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Today's News

  • America’s founding fathers believed in Christian principles

    There exists in our country a decided lack of understanding of many people.

  • Beliefs make a difference

    Our beliefs are very important for they control our lives and our destinies.  Paul says they are responsible for changing us from the kingdom of darkness to the kingdom of light (Colossians 1:13-14). He goes ahead to say that our beliefs make a difference in the way we live (Colossians 3:1-17). Because we believe in Christ there are things which are to be put out of our daily lives and other things which are to be included.

    Belief in God’s love for us changes us for time and eternity. “For God so loved …” (John 3:16)

  • Just Ask -August 14, 2013

    People’s Garden
    Who is responsible for the fenced-in garden area at the picnic area at the Abraham Lincoln Birthplace National Historic Park?
    ~•~

    According to Park Superintendent William Justice, the garden in the picnic area of the park is a “People’s Garden.”

    The project was started by Steve Meredith who is with the Commonwealth of Kentucky. He has been working with the state FFA to maintain the garden.
    Justice offered the following:

  • Pipeline wants to know who, what, where and why

    Thursday’s open house hosted by Williams and Boardwalk Pipeline Partners was interesting. There was some protesting done by singing nuns (you’ve got to love singing nuns) who offered a bit of distraction, and others carrying signs.

    There is a lot of vocal opposition to the pipeline, which, if built, will carry highly toxic and flammable chemicals, right under LaRue County. The company is trying to obtain easements from property owners so they can have the pipeline operational by 2015.

  • Chamber, Leadership unveil State Fair Booth
  • Young found not guilty

    A Jefferson County jury has returned a not guilty verdict in the Josh Young murder trial.

    The six-day trial ended Friday with Young, 17, being acquitted on charges of murder and tampering with physical evidence.

    Young was accused of beating his stepbrother, 14-year-old Trey Zwicker, to death, in 2011.

    Young’s father Joshua Gouker pleaded guilty to the murder and was sentenced to life in prison.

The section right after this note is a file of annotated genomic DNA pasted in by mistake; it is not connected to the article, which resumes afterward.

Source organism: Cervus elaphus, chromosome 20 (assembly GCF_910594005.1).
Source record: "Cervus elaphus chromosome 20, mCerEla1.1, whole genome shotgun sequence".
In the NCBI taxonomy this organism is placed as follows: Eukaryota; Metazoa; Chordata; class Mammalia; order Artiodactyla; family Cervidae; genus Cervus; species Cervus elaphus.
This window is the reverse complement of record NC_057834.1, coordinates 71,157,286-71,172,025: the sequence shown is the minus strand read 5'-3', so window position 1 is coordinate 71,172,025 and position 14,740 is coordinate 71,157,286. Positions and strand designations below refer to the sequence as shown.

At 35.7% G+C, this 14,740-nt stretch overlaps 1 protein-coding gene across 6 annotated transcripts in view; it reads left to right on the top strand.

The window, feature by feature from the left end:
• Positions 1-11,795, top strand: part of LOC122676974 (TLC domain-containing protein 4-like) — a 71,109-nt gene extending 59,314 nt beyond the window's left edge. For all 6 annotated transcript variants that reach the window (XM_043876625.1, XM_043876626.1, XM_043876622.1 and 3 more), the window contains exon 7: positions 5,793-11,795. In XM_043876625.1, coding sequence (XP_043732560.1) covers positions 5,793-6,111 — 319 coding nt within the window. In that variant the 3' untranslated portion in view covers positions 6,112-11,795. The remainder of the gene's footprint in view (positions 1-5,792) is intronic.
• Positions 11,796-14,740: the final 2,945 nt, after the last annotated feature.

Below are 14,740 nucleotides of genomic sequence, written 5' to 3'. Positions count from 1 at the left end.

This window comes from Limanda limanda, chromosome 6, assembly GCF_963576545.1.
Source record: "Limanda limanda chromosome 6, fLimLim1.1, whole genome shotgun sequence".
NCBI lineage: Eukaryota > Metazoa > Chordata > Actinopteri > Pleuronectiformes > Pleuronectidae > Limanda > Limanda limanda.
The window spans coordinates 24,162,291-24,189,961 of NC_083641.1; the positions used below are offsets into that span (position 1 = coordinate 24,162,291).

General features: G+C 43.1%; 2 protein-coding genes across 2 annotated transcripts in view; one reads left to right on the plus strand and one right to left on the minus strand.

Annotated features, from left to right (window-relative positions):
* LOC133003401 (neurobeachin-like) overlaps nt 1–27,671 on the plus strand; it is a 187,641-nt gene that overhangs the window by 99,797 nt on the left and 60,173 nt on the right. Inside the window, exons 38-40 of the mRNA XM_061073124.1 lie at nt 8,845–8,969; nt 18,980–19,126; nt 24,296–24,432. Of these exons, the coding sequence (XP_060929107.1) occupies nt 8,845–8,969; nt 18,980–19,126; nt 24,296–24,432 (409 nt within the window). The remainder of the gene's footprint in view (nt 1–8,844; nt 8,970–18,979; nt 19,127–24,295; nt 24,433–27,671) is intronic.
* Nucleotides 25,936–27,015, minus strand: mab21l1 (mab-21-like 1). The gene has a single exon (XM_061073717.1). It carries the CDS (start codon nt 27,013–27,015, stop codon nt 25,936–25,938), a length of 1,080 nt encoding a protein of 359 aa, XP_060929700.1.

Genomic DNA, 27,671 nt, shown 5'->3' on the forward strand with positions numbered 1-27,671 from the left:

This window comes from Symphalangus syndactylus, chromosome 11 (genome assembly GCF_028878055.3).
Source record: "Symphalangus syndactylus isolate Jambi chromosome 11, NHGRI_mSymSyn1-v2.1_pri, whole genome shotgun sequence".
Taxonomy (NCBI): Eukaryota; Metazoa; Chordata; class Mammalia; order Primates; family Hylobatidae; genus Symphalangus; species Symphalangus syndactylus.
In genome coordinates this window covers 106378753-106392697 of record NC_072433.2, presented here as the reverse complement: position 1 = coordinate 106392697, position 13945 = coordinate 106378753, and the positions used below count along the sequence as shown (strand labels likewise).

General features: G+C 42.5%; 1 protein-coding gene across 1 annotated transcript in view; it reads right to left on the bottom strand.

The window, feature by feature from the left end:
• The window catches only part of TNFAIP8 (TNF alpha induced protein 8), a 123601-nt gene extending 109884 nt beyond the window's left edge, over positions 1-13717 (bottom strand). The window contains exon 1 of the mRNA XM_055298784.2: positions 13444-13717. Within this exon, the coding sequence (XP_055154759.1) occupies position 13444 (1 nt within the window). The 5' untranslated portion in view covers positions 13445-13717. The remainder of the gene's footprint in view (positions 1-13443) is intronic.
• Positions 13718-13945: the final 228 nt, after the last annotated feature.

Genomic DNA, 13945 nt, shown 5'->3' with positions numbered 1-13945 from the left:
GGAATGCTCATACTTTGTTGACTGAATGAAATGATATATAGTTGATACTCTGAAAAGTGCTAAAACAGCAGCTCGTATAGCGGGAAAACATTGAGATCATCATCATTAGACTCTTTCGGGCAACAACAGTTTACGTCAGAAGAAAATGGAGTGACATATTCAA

Zwicker’s body was found in a ditch near Liberty High School, not far from his home.

  • City Council: Rocks, rights, agenda discussed

    Two Hodgenville residents battled Monday with Hodgenville Mayor Terry Cruse and City Clerk MaDonna Hornback over three large rocks that were taken from a construction site.

    Donna Rodehaver and Don Costello asked to be added to City Council’s agenda to discuss the removal of rocks from Costello’s property on Smith Street.
    Rodehaver passed a one-page statement to council members; Cruse asked for them to read it before Rodehaver read it aloud.

  • Fiscal Court: Tax rate set, Education Center ‘embarrassing’

    LaRue County magistrates, meeting at the courthouse in Hodgenville Aug. 12, set a 2013-14 tax rate of 18.65 cents per $100 real property assessment.

    Tommy Turner, judge-executive, said the rate fell below the state recommendation of 20.1 cents and also below the 19.4 compensating rate. He explained to the court that the compensating tax produces an amount of revenue approximately equal to that produced in the preceding year from real property.  

  • Herald staffers win LCNI awards for writing, special section

    Linda Ireland, editor of The LaRue County Herald News, was recognized by parent company LCNI in the annual editorial contest.

    Ireland received two third-place awards for news writing and column writing; the staff received third place in special sections for “Lens on LaRue,” an annual section spotlighting work of local photographers.

    The contest was judged by The Roanoke Times.

  • Cottrell earns $1,000 scholarship from LCCD